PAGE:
Only 5 Percent of Us Are Washing Our Hands Well Enough to Kill Germs
If you're already a germaphobe, I recommend you back aawwwaaay from this story, because it might just be too much to handle. But if you're not a germaphobe, this news may be enough to make you one. A recent study of more than 3,700 restroom patrons done by Michigan State University researchers drudged up some horrifying facts about our handwashing habits.
Apparently, only 5 percent of people who used the restroom scrubbed their hands long enough to kill infection-causing germs. Guuugh, how embarrassing! And wait, as if that wasn't enough, it gets WORSE!
33 percent didn't use soap, and 10 percent didn't wash their hands at all. Men were less likely than women to clean their hands, but when they did, only 50 percent used soap (compared to 78 percent of women)! Ugh, I believe it! You don't even want to know the horror stories my brother-in-law, who works in a mall, has told me about what he's witnessed in the public men's bathrooms there. In public men's bathrooms in RESTAURANTS there. Ew, ew, ewww!
Some more interesting but repulsive factoids: If the sink was dirty, it actually turned people OFF of washing their hands. (Wouldn't you feel more inclined to get in there and get clean if you'd just used a nasty restroom? Guess not! And people were more likely to wash their hands earlier in the day. (Because at night, maybe they were ...drunk and lazy? Ha.) And as it turns out, signs encouraging handwashing work -- making people more inclined to do so.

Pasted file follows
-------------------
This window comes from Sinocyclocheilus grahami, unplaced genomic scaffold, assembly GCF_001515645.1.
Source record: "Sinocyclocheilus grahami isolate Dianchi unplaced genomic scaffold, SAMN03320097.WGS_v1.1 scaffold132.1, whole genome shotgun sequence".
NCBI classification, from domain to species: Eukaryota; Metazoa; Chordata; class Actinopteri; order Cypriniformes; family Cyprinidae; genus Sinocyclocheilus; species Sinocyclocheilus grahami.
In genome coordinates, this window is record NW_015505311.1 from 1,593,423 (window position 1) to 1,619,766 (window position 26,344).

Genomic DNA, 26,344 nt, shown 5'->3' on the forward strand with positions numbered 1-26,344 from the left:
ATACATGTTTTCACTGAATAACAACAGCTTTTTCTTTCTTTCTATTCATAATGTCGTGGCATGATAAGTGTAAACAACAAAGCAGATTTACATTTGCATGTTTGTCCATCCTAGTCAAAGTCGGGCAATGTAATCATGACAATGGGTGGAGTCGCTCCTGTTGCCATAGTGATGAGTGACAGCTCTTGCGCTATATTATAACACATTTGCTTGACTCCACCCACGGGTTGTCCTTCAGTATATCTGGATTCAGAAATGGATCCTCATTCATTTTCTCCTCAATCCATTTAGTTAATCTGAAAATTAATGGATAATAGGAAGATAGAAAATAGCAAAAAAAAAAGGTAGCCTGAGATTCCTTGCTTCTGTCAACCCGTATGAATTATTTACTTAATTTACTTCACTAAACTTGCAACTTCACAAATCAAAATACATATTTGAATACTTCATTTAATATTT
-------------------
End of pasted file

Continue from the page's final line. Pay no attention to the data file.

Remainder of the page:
Granted, this was entirely observed in public restrooms in a college town, so these stats may not be representative of the general population. Especially considering that previous research actually shows most people are, well, better at washing their hands properly ... But still, given that negligent handwashing is the culprit behind nearly 50 percent of all foodborne illness outbreaks according to the CDC, this study is troubling to say the least.
So, in case you needed a refresher course ... or just wanted to be sure you were doing it right: The study notes that you have to vigorously wash with SOAP and water for 15 to 20 seconds to effectively kill germs. 6 seconds (the average) isn't sufficient. But geeze, after reading this study, you'd have to wonder if doing anything beats nothing at all. Shudder.
Be honest: Do you wash your hands properly?